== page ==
JLC Online reported last month on moves in Kansas and Florida to stop planners from applying the LEED standard to state building projects ("Brown Backlash: Kansas Moves To Prohibit Sustainability"). Now, the effort is being echoed in the North Carolina legislature.

The rationale for curbing LEED in North Carolina is the same as in Florida: Lumber interests say that there's not enough "certified" sustainable lumber produced in North Carolina to meet the need for construction projects. And they argue that local in-state lumber producers who don't participate in the Sustainable Forestry Initiative (SFI) certification program required by the LEED standard shouldn't be excluded from state-financed projects.

The Charlotte Business Journal has this report ("Anti-LEED bill goes before NC House today," by Susan Stabley.) "The bill — titled Protect/Promote NC Lumber — says major public facility construction and renovation projects may use 'a nationally recognized high-performance environmental building rating system' if that green building program doesn't use a credit system 'disadvantaging materials or products manufactured or produced' in North Carolina," the Business Journal reports.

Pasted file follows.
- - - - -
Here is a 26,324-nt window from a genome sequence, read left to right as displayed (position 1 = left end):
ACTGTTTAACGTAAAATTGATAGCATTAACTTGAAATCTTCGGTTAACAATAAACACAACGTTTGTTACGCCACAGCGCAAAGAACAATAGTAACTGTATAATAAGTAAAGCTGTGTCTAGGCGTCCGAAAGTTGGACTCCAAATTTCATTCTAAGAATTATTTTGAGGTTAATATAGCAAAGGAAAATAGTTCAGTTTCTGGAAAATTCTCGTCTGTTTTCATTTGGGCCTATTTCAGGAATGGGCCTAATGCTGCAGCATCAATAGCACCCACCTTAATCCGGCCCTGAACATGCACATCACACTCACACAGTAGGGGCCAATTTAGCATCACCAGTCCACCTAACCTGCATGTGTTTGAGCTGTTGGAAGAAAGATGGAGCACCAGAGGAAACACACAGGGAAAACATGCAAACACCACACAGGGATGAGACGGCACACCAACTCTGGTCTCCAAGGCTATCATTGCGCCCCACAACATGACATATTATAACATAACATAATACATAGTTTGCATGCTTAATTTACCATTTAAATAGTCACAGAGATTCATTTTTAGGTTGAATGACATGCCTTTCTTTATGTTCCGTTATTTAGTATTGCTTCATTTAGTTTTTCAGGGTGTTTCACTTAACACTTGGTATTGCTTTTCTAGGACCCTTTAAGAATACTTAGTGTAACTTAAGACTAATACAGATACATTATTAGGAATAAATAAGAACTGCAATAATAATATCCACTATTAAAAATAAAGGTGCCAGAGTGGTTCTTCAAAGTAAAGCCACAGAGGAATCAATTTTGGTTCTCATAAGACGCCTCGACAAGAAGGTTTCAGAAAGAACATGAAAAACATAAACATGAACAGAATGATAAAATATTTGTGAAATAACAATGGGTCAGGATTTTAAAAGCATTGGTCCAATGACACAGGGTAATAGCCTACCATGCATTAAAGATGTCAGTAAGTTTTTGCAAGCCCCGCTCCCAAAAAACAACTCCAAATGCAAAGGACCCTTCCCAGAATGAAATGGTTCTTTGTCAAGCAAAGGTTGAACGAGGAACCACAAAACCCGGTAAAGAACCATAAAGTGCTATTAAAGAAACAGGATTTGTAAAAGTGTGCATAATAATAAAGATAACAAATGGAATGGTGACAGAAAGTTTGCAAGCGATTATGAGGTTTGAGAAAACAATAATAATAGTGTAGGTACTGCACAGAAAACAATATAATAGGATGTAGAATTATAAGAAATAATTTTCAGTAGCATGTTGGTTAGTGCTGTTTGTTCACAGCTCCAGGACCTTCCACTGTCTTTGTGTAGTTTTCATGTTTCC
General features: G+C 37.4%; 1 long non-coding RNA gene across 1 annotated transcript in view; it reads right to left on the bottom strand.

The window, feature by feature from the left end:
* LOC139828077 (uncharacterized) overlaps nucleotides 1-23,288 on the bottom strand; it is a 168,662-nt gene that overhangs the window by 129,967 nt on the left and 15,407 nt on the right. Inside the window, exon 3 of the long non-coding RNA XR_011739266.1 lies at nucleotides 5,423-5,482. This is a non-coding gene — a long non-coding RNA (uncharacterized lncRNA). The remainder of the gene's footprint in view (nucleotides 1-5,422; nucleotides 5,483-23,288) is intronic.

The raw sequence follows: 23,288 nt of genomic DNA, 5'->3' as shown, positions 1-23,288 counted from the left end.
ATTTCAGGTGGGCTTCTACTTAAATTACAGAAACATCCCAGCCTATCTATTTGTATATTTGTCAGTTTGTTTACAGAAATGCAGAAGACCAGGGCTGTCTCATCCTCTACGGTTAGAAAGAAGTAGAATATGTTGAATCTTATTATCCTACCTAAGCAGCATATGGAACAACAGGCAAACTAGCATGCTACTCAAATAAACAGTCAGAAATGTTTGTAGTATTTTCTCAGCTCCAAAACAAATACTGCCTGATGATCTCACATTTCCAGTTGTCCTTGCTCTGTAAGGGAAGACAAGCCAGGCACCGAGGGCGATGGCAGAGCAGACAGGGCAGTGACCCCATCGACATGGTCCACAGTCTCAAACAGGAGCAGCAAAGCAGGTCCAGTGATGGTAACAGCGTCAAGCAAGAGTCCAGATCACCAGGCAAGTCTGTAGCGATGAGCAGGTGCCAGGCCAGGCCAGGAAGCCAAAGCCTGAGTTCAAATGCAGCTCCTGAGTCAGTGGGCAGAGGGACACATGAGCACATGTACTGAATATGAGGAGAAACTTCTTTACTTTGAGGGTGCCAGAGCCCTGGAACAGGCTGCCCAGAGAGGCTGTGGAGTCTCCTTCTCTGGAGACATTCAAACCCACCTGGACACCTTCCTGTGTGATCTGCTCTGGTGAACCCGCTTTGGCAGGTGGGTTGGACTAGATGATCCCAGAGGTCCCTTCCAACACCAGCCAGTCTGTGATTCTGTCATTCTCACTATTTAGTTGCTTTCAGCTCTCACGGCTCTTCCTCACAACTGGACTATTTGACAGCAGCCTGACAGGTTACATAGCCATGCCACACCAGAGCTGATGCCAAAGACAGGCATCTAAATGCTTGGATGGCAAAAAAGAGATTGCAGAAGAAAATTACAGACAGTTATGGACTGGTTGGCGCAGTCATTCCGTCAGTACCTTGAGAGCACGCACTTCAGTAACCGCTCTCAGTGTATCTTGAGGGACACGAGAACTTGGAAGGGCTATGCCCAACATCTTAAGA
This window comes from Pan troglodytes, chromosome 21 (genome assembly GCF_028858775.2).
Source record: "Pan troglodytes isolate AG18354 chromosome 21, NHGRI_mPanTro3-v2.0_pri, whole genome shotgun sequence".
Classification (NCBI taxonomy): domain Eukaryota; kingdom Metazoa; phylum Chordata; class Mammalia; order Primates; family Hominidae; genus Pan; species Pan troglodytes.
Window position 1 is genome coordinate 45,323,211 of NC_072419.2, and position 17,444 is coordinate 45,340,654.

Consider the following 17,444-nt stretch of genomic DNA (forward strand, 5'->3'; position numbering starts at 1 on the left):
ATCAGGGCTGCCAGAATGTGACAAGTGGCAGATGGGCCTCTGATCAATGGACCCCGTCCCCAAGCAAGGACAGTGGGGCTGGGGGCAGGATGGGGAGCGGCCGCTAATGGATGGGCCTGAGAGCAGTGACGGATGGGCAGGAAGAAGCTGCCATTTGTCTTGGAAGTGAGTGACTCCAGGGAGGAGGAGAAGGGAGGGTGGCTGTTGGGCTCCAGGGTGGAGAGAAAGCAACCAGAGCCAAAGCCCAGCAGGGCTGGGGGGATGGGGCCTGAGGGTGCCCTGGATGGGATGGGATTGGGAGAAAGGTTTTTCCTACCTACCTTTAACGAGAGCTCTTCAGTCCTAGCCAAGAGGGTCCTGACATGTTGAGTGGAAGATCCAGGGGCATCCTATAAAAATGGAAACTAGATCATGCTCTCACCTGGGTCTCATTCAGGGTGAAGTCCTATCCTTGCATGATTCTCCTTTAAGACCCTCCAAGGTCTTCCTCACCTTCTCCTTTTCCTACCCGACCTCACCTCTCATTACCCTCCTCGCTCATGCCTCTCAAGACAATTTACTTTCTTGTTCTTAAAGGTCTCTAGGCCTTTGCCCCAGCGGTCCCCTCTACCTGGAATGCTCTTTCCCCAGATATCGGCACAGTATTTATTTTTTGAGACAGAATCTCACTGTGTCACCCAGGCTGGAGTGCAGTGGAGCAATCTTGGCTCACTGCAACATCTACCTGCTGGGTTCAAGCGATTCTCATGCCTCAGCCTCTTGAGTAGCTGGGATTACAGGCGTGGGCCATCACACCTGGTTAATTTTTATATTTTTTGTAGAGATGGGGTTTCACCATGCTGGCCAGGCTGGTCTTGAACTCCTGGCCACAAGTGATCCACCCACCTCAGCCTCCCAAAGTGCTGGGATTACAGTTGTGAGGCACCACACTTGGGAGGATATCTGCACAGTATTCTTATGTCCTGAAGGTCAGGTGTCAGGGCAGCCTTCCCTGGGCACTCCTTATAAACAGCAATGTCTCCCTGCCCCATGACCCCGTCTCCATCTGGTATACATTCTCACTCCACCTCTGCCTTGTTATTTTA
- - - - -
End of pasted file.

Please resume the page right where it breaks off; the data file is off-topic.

"It's not calling LEED by name," Emily Scofield, USGBC-NC executive director, told the Charlotte Business Journal after the bill was introduced. "But it's anti-LEED."

The Charlotte News-Observer is also covering the story ("NC House bill would end LEED certifications for state government buildings," by John Murawski). Says the story: "The state's timber industry can't bid on many state construction projects because tree farms in the state typically don't meet the LEED sustainable forestry standard, said Weyerhaeuser spokeswoman Nancy Thompson. As a result, building projects in North Carolina seeking the nation's premier green building seal end up sourcing their lumber from other states or even from other countries, supporters said." Less than 1% of North Carolina's timberlands participate in FSC certification, while more than 98% participate in other systems, the report says.

While lumber interests support the measure, Nucor Steel, a structural steel manufacturer headquartered in Charlotte, opposes it, the News-Observer notes. Nucor pioneered a business model using small-scale foundries to produce cold-rolled steel products using recycled scrap iron and steel inputs, and the company's products are typically 90% or more recycled content.

Opponents and supporters of the measure may both be exaggerating its possible impact, Raleigh/Durham station WRAL Channel 5 reported ("Timber interests pitted against green builders," by Mark Binker). "Rep. Chuck McGrady, R-Henderson, said there may be a way to change the bill to satisfy both camps, adding that he hoped that 'cooler minds will come together' when the bill is debated a second time on Thursday," the station reported.